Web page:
Changes between Version 8 and Version 9 of Commentary/Compiler/StrictnessAnalysis/KirstenNotes

Oct 26, 2006 3:05:16 PM (11 years ago)



  • Commentary/Compiler/StrictnessAnalysis/KirstenNotes

    v8 v9  
    1 = ~~Linearity~~ Patent nonsense =
    3 Instead of:
    4 {{{
    5 type DmdEnv = VarEnv Demand
    6 }}}
    7 we want:
    8 {{{
    9 type DmdEnv = Env CoreExpr Demand
    10 }}}
    12 We keep track of demands on partial applications.
    14 After calling dmd_anal on the body of a let, which results in demand type {{{dmd_ty}}} with demand env {{{dmd_env}}}, we do the following for each let-bound variable {{{f}}}:
    15  1. Iterate through all the keys in {{{dmd_env}}}, finding all applications of {{{f}}} to ''n'' arguments.
    16  1. For each ''i'' from 1 through ''n'' (where ''n'' is {{{f}}}'s arity), if each of the applications of {{{f}}} to ''i'' arguments has usage demand {{{OneOrZero}}}, then it's safe to mark the corresponding lambda-expression as a one-shot lambda.
    18 This might work, but is kind of kludgy.
    20 This may be ''way'' too unnecessarily complicated. Can't we just get the same information from the demand on f in the free-var environment of the let body as it is, without changing the environment?
    22 suppose the demand on f is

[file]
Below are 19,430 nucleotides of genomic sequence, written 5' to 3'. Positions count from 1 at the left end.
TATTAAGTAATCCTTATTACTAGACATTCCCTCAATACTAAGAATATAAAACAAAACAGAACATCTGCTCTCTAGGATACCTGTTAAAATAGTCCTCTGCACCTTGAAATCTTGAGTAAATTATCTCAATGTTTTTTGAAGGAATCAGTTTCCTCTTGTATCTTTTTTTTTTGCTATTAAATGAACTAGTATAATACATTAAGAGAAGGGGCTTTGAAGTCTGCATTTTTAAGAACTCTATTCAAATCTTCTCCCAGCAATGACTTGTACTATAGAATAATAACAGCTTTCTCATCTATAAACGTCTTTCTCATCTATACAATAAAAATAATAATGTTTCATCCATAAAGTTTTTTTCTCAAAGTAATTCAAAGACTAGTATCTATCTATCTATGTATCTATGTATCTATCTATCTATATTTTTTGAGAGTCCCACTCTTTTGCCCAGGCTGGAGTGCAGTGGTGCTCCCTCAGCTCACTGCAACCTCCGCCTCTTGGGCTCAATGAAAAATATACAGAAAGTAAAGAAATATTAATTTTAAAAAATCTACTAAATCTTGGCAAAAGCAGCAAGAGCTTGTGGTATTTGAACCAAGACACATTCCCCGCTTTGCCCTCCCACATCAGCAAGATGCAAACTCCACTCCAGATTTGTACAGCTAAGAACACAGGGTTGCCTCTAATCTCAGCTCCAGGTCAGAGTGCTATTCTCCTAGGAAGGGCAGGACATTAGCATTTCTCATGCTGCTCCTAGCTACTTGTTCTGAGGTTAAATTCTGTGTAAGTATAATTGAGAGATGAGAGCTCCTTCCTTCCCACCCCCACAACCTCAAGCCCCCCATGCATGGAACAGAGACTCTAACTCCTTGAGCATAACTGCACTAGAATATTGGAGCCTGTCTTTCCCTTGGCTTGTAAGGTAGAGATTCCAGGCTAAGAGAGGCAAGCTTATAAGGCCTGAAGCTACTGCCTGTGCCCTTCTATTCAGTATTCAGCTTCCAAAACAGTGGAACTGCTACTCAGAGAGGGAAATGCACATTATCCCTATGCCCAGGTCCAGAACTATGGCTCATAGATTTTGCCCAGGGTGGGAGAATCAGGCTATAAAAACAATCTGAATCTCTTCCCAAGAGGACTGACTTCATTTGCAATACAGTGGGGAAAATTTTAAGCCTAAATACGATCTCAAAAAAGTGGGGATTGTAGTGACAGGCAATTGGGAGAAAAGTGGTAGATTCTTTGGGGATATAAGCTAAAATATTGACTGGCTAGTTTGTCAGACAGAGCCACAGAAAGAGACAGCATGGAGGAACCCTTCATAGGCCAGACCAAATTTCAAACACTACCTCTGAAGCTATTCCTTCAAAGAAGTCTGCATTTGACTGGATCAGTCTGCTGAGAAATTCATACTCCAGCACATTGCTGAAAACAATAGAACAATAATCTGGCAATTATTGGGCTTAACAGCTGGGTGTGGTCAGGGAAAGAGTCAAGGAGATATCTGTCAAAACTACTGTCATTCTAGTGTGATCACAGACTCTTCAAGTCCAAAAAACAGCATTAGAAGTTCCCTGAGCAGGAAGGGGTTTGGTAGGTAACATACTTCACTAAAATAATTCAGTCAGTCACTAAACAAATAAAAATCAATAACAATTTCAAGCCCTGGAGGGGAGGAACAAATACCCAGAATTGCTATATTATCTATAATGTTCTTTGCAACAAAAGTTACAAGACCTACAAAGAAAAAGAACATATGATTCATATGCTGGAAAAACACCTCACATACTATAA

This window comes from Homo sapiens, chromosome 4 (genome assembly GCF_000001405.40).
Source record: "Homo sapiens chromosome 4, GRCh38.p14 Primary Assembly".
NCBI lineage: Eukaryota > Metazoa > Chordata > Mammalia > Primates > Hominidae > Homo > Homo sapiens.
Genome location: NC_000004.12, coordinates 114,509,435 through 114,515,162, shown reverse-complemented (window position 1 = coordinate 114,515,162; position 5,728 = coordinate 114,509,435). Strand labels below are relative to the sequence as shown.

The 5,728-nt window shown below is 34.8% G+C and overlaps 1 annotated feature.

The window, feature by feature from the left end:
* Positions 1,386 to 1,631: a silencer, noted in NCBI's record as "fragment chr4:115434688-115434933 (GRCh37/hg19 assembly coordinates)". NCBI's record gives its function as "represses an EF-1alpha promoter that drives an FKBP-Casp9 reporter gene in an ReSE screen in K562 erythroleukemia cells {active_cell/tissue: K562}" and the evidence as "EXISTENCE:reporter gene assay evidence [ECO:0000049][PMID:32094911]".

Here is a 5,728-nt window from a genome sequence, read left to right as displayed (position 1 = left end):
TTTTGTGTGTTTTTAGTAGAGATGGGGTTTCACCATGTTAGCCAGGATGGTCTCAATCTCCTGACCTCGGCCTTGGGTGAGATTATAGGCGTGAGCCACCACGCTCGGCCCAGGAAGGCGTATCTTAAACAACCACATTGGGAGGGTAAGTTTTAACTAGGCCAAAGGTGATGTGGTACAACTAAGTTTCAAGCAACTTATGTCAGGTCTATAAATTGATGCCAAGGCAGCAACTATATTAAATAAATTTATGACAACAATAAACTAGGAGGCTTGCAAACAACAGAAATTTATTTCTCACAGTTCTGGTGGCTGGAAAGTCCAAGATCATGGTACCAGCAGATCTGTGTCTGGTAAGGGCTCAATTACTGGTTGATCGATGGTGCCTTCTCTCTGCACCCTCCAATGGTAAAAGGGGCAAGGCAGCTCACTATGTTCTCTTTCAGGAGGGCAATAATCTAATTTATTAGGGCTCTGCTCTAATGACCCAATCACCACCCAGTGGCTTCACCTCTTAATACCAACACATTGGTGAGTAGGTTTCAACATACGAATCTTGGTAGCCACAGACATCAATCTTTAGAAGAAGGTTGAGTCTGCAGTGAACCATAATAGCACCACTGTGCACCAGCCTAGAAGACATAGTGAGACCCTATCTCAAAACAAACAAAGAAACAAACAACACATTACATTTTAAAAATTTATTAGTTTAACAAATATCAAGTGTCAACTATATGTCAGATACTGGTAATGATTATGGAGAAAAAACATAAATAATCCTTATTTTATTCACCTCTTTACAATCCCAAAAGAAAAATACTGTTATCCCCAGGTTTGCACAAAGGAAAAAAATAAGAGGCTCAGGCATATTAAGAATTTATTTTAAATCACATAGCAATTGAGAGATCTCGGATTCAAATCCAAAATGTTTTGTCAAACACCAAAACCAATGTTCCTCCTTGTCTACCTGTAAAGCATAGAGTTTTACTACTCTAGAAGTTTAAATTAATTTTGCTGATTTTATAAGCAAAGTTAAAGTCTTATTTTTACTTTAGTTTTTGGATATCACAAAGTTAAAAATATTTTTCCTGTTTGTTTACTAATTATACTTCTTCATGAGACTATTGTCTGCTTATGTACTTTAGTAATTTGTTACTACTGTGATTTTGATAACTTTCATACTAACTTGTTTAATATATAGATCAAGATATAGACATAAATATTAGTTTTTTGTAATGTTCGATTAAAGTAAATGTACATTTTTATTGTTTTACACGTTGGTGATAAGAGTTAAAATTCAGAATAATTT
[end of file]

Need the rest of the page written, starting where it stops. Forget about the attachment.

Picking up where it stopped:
23 {{{
    24 S1K(S1K(LMX))
    25 }}}
    26 if f =
    27 {{{
    28 (\ x. (\ y. ...))
    29 }}}
    30 then we can mark the outer two lambdas as being one-shot. Right?
    32 Not exactly. Suppose:
    33 {{{
    34 let f = \ x. \ y. ... in
    35   ...(f 1 2)...(f 3 4)...
    36 }}}
    37 f will have demand on it:
    38 {{{
    39 SMK(SMK(LMX))
    40 }}}
    41 because it's called more than once. We really want the demand to reflect that (f 1) is called only once and (f 3) is called only once, but it doesn't. So it doesn't seem like we can figure out what we need to know just by looking at the demand on f.
    431= Linearity =
    44 The real solution is to distinguish call demands from product demands. Consider again:
     2The solution is to distinguish call demands from product demands. Consider again:
    464let f = \ x. \ y. ... in
    5715The solution is to treat call demands and product demands differently, and to define the {{{both}}} function for call demands to have the same behavior as {{{lub}}}. Then in the first example, {{{f}}} has demand {{{SM(S1(T))}}} placed on it, and in the second, {{{SM(T)}}}. This is what we want; now, if {{{f}}} has demand {{{D(D(T)}}} placed on it, that implies {{{f}}} is always called with two arguments.
     17Why does this make sense? Consider what it means if we see an example like:
     19let baz = lazyF p in
     20  case p of
     21    (a,b) -> strictF a b
     23(where {{{lazyF}}} is lazy in {{{p}}}, and {{{strictF}}} is strict in {{{a}}} and {{{b}}}). {{{p}}} is used both with demand {{{L}}} (in the call to {{{lazyF}}} and with demand {{{S(SS)}}} (in the call to {{{strictF}}}). This means it's perfectly same to strictly evaluate {{{p}}}, so when we both together the two demands, we should get {{{S(SS)}}}. On the other hand, if a function is ''called'' once with one argument and once with two, we don't want to treat it as a function that's always called with two arguments; we're only interested in functions that are ''always'' called with ''n'' arguments for a given ''n''. Hence, both should behave the same way as lub for call demands.